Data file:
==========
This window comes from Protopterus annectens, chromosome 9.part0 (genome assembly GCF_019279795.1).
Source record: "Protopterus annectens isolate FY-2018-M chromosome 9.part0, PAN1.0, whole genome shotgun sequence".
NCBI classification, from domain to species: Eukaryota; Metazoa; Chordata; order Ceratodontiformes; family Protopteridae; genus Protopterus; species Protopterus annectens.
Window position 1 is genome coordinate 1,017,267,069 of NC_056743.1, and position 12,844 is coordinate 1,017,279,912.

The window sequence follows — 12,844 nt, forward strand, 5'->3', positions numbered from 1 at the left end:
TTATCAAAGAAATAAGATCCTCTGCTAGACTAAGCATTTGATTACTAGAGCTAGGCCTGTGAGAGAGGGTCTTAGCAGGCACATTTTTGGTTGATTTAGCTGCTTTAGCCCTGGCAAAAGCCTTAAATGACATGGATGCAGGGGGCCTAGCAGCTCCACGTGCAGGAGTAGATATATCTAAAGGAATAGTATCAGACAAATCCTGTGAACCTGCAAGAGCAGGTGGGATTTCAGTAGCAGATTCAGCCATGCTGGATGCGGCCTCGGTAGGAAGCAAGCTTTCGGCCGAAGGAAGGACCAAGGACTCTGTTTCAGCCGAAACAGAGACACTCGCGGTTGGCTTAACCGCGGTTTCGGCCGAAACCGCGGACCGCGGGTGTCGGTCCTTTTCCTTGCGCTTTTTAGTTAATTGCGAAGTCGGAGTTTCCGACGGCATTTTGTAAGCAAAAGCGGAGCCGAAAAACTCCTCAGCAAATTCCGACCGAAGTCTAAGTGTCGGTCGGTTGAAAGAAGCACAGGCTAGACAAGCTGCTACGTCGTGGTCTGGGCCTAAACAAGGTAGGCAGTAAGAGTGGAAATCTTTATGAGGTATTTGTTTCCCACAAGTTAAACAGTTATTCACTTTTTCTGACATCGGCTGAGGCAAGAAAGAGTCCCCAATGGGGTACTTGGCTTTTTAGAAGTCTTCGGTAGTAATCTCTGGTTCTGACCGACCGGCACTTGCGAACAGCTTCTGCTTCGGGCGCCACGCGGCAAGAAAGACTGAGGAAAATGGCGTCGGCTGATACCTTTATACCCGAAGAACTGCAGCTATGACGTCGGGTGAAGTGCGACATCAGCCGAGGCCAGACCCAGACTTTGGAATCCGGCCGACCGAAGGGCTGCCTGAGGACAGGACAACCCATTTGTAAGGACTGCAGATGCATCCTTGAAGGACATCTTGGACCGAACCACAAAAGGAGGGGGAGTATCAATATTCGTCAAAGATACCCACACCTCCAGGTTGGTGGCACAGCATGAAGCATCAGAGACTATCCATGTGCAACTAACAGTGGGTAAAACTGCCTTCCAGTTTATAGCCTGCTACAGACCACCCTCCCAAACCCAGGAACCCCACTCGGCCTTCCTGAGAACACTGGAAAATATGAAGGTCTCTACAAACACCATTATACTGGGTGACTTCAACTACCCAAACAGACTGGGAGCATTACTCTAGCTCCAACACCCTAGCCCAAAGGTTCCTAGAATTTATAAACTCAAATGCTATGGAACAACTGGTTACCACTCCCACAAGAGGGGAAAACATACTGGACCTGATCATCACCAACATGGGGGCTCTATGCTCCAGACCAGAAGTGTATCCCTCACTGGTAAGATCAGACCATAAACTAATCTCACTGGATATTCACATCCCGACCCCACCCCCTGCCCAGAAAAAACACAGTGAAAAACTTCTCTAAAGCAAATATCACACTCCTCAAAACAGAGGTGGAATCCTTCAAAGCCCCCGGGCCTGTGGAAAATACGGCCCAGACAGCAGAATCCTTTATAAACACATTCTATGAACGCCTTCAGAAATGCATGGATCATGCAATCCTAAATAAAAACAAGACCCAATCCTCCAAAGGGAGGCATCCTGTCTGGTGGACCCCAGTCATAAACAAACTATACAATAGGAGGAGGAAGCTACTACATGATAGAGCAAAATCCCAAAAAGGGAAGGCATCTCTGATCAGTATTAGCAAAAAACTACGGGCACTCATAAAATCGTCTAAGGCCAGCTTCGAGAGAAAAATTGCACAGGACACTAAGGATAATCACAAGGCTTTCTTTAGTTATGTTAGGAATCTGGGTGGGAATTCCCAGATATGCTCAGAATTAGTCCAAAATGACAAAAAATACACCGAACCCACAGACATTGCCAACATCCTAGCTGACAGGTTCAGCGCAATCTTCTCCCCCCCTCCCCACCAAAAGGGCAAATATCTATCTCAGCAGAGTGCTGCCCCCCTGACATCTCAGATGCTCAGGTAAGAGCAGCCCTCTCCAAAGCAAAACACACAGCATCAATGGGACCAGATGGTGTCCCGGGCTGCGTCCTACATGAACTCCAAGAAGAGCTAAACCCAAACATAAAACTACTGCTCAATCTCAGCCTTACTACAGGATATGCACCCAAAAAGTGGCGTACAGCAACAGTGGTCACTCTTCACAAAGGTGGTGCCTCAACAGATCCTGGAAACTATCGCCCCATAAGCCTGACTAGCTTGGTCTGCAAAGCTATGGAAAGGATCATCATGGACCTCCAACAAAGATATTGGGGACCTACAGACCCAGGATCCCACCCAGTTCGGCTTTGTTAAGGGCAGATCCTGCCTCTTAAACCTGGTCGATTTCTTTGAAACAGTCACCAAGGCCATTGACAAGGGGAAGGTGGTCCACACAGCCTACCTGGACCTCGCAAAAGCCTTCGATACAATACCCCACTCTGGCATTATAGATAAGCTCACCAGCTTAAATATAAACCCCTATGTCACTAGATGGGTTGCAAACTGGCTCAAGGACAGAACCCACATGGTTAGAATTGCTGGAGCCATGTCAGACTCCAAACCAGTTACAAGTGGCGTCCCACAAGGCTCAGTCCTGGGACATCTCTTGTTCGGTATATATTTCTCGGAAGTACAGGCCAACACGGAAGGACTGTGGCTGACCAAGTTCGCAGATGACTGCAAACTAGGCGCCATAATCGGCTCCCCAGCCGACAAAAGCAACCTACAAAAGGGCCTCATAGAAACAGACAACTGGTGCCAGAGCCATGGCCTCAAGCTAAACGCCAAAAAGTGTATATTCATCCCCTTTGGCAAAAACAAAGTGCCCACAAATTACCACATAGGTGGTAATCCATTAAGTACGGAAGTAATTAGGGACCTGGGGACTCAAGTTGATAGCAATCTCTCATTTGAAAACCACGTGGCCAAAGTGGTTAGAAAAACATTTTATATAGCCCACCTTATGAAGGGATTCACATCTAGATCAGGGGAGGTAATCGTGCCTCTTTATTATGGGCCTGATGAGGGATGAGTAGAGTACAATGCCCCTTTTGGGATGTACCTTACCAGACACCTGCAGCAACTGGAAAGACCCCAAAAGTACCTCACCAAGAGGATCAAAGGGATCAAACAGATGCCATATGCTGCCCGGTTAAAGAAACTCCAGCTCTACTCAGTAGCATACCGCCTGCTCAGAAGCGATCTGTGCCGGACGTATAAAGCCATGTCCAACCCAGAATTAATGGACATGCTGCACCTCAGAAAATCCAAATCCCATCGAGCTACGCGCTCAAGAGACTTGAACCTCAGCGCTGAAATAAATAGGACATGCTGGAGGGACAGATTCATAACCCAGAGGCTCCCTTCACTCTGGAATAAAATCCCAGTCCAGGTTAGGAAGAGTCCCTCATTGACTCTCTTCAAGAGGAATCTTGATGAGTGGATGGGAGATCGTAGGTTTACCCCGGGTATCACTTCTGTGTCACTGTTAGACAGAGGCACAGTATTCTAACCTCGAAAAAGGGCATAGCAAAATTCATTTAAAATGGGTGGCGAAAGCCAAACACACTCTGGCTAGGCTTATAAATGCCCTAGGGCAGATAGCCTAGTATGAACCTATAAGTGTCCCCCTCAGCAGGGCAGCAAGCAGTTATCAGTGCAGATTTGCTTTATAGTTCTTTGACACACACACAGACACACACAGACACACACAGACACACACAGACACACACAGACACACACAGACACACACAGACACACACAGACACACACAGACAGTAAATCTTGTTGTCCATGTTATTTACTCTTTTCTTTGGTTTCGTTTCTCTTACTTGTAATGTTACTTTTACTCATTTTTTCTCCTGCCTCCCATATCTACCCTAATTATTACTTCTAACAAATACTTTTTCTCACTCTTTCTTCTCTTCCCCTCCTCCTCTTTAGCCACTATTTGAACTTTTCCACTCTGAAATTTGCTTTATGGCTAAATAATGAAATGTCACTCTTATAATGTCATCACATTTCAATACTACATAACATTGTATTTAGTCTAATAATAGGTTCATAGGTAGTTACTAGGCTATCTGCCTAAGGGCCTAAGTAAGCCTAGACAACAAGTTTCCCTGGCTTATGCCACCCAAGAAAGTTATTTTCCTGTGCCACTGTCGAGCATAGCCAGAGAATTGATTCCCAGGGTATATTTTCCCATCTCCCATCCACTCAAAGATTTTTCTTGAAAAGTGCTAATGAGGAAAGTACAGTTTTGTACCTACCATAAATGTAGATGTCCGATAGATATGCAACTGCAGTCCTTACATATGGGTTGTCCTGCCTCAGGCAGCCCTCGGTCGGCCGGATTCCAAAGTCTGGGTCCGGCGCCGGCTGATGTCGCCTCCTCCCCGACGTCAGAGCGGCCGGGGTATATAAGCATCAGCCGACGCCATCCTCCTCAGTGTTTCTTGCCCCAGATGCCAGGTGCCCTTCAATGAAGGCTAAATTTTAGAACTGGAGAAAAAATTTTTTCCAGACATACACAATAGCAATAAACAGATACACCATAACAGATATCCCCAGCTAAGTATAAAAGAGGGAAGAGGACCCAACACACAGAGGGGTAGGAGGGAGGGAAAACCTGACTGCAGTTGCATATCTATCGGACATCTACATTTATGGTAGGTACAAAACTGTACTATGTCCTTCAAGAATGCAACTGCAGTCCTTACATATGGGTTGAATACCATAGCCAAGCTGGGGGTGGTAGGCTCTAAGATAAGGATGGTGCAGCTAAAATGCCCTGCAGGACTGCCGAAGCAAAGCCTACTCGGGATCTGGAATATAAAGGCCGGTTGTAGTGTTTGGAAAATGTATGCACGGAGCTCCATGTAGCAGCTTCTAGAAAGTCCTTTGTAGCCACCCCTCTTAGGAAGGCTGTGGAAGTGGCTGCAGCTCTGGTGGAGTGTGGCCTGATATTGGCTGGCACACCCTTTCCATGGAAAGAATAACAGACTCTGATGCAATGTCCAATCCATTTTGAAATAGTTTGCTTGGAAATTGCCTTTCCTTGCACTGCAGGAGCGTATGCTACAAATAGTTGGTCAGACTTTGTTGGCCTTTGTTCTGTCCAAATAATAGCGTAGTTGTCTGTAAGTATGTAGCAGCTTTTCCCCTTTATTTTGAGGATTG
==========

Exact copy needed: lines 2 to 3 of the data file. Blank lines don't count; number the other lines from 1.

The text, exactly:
Source record: "Protopterus annectens isolate FY-2018-M chromosome 9.part0, PAN1.0, whole genome shotgun sequence".
NCBI classification, from domain to species: Eukaryota; Metazoa; Chordata; order Ceratodontiformes; family Protopteridae; genus Protopterus; species Protopterus annectens.